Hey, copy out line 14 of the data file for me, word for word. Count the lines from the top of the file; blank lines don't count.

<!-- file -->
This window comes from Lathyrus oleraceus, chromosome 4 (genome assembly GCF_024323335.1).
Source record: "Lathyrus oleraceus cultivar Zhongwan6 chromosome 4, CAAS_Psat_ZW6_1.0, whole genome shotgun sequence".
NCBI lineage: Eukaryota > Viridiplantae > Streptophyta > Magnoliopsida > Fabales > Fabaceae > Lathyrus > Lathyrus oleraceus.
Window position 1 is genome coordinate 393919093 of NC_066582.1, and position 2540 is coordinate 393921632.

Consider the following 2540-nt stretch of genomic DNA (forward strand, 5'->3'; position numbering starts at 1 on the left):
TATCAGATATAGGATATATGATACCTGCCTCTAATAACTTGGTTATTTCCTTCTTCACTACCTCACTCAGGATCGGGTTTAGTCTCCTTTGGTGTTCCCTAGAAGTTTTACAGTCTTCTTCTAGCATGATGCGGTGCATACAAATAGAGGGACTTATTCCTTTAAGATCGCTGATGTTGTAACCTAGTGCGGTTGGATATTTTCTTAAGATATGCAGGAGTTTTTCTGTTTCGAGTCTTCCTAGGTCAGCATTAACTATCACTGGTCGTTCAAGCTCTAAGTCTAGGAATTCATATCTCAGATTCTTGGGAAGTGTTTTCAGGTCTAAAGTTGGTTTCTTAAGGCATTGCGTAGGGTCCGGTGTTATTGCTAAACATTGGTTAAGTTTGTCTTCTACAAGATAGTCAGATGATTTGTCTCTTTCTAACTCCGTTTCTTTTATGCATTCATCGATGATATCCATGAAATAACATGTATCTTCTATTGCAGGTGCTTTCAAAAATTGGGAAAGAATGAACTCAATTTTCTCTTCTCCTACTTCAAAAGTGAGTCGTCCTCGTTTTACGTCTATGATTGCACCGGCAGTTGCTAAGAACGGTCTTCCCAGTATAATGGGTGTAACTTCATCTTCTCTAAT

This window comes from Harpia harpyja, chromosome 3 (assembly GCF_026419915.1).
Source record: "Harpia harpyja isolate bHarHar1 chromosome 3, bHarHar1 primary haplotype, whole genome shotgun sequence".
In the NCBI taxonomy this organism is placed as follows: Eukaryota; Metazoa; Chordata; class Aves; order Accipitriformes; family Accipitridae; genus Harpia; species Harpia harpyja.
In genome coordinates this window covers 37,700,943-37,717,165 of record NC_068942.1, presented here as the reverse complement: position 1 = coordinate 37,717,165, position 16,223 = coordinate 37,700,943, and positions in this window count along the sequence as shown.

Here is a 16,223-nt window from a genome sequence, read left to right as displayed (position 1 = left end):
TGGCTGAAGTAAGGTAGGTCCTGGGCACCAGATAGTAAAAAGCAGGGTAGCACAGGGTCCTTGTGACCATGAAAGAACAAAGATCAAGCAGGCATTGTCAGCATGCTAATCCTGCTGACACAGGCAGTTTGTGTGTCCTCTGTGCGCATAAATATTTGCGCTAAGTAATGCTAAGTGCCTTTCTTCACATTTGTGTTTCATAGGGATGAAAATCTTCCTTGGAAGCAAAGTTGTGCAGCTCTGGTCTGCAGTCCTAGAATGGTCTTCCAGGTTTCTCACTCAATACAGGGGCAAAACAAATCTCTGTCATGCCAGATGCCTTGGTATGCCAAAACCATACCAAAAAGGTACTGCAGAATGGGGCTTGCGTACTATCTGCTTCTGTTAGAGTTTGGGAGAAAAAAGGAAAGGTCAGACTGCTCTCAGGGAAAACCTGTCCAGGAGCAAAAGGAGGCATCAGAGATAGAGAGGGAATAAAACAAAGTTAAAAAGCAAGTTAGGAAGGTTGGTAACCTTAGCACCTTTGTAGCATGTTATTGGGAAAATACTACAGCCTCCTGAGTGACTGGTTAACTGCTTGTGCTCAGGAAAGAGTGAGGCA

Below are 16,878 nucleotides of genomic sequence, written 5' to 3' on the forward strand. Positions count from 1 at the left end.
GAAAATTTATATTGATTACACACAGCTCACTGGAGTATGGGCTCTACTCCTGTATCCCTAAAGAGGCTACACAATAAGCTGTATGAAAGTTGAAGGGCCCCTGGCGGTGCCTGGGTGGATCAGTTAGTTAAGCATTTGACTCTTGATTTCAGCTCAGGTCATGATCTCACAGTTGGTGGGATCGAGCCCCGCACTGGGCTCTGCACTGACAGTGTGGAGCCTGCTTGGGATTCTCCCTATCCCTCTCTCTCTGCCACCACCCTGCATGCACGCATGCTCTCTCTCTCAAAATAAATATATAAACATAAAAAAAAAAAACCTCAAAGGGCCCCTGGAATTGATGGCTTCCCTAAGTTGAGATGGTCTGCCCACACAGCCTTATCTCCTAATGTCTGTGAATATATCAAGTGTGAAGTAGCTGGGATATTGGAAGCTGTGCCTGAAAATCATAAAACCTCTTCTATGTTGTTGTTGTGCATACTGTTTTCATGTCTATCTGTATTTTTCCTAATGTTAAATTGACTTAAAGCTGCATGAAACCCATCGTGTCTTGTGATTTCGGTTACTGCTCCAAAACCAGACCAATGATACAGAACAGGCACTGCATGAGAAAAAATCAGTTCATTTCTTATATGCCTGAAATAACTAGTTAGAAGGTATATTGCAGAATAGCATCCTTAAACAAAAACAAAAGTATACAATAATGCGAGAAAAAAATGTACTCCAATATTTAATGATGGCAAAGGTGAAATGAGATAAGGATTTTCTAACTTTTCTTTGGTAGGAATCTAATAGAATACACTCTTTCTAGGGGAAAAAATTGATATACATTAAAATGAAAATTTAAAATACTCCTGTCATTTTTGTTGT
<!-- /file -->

GAAAATTTATATTGATTACACACAGCTCACTGGAGTATGGGCTCTACTCCTGTATCCCTAAAGAGGCTACACAATAAGCTGTATGAAAGTTGAAGGGCCCCTGGCGGTGCCTGGGTGGATCAGTTAGTTAAGCATTTGACTCTTGATTTCAGCTCAGGTCATGATCTCACAGTTGGTGGGATCGAGCCCCGCACTGGGCTCTGCACTGACAGTGTGGAGCCTGCTTGGGATTCTCCCTATCCCTCTCTCTCTGCCACCACCCTGCATGCACGCATGCTCTCTCTCTCAAAATAAATATATAAACATAAAAAAAAAAAACCTCAAAGGGCCCCTGGAATTGATGGCTTCCCTAAGTTGAGATGGTCTGCCCACACAGCCTTATCTCCTAATGTCTGTGAATATATCAAGTGTGAAGTAGCTGGGATATTGGAAGCTGTGCCTGAAAATCATAAAACCTCTTCTATGTTGTTGTTGTGCATACTGTTTTCATGTCTATCTGTATTTTTCCTAATGTTAAATTGACTTAAAGCTGCATGAAACCCATCGTGTCTTGTGATTTCGGTTACTGCTCCAAAACCAGACCAATGATACAGAACAGGCACTGCATGAGAAAAAATCAGTTCATTTCTTATATGCCTGAAATAACTAGTTAGAAGGTATATTGCAGAATAGCATCCTTAAACAAAAACAAAAGTATACAATAATGCGAGAAAAAAATGTACTCCAATATTTAATGATGGCAAAGGTGAAATGAGATAAGGATTTTCTAACTTTTCTTTGGTAGGAATCTAATAGAATACACTCTTTCTAGGGGAAAAAATTGATATACATTAAAATGAAAATTTAAAATACTCCTGTCATTTTTGTTGT